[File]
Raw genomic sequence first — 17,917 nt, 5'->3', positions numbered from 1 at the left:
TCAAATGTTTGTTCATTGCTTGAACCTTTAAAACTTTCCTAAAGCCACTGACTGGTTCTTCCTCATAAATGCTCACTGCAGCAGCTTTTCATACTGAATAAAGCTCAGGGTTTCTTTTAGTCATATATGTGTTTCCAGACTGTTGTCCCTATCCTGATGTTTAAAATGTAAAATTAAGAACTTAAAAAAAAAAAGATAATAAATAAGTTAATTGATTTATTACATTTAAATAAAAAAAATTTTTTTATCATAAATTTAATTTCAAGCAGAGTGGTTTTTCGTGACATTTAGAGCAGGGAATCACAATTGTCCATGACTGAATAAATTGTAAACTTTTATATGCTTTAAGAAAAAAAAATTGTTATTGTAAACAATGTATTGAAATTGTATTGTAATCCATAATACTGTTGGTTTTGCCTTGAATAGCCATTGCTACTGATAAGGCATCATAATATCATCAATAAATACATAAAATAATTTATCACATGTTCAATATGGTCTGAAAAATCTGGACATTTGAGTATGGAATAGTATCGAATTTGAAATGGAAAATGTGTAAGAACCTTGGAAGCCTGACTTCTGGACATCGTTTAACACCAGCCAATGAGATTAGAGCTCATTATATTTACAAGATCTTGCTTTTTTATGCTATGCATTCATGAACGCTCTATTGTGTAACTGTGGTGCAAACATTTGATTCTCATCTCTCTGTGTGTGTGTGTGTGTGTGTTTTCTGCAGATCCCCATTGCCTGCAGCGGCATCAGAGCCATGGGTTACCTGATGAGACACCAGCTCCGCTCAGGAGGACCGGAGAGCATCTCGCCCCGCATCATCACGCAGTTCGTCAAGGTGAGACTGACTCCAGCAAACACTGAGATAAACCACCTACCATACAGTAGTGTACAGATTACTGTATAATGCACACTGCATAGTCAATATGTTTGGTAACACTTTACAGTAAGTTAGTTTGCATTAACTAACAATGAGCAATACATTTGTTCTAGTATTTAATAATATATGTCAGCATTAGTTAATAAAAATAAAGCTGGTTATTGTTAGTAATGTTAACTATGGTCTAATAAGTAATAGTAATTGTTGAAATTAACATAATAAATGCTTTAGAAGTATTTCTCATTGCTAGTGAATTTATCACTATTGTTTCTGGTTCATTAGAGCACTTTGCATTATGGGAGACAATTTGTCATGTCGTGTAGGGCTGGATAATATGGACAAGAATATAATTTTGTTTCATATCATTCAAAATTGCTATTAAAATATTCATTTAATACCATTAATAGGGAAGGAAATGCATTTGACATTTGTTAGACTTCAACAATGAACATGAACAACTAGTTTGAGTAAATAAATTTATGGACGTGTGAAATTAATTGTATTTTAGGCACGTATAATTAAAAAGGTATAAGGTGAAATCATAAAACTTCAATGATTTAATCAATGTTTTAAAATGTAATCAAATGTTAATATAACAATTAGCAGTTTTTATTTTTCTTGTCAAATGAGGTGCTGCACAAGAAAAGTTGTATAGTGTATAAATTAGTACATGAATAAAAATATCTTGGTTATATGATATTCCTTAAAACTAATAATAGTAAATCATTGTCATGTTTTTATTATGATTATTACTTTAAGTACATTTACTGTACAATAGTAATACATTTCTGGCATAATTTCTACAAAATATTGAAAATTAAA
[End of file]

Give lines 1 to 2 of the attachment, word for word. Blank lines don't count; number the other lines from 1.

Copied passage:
Raw genomic sequence first — 17,917 nt, 5'->3', positions numbered from 1 at the left:
TCAAATGTTTGTTCATTGCTTGAACCTTTAAAACTTTCCTAAAGCCACTGACTGGTTCTTCCTCATAAATGCTCACTGCAGCAGCTTTTCATACTGAATAAAGCTCAGGGTTTCTTTTAGTCATATATGTGTTTCCAGACTGTTGTCCCTATCCTGATGTTTAAAATGTAAAATTAAGAACTTAAAAAAAAAAAGATAATAAATAAGTTAATTGATTTATTACATTTAAATAAAAAAAATTTTTTTATCATAAATTTAATTTCAAGCAGAGTGGTTTTTCGTGACATTTAGAGCAGGGAATCACAATTGTCCATGACTGAATAAATTGTAAACTTTTATATGCTTTAAGAAAAAAAAATTGTTATTGTAAACAATGTATTGAAATTGTATTGTAATCCATAATACTGTTGGTTTTGCCTTGAATAGCCATTGCTACTGATAAGGCATCATAATATCATCAATAAATACATAAAATAATTTATCACATGTTCAATATGGTCTGAAAAATCTGGACATTTGAGTATGGAATAGTATCGAATTTGAAATGGAAAATGTGTAAGAACCTTGGAAGCCTGACTTCTGGACATCGTTTAACACCAGCCAATGAGATTAGAGCTCATTATATTTACAAGATCTTGCTTTTTTATGCTATGCATTCATGAACGCTCTATTGTGTAACTGTGGTGCAAACATTTGATTCTCATCTCTCTGTGTGTGTGTGTGTGTGTGTTTTCTGCAGATCCCCATTGCCTGCAGCGGCATCAGAGCCATGGGTTACCTGATGAGACACCAGCTCCGCTCAGGAGGACCGGAGAGCATCTCGCCCCGCATCATCACGCAGTTCGTCAAGGTGAGACTGACTCCAGCAAACACTGAGATAAACCACCTACCATACAGTAGTGTACAGATTACTGTATAATGCACACTGCATAGTCAATATGTTTGGTAACACTTTACAGTAAGTTAGTTTGCATTAACTAACAATGAGCAATACATTTGTTCTAGTATTTAATAATATATGTCAGCATTAGTTAATAAAAATAAAGCTGGTTATTGTTAGTAATGTTAACTATGGTCTAATAAGTAATAGTAATTGTTGAAATTAACATAATAAATGCTTTAGAAGTATTTCTCATTGCTAGTGAATTTATCACTATTGTTTCTGGTTCATTAGAGCACTTTGCATTATGGGAGACAATTTGTCATGTCGTGTAGGGCTGGATAATATGGACAAGAATATAATTTTGTTTCATATCATTCAAAATTGCTATTAAAATATTCATTTAATACCATTAATAGGGAAGGAAATGCATTTGACATTTGTTAGACTTCAACAATGAACATGAACAACTAGTTTGAGTAAATAAATTTATGGACGTGTGAAATTAATTGTATTTTAGGCACGTATAATTAAAAAGGTATAAGGTGAAATCATAAAACTTCAATGATTTAATCAATGTTTTAAAATGTAATCAAATGTTAATATAACAATTAGCAGTTTTTATTTTTCTTGTCAAATGAGGTGCTGCACAAGAAAAGTTGTATAGTGTATAAATTAGTACATGAATAAAAATATCTTGGTTATATGATATTCCTTAAAACTAATAATAGTAAATCATTGTCATGTTTTTATTATGATTATTACTTTAAGTACATTTACTGTACAATAGTAATACATTTCTGGCATAATTTCTACAAAATATTGAAAATTAAA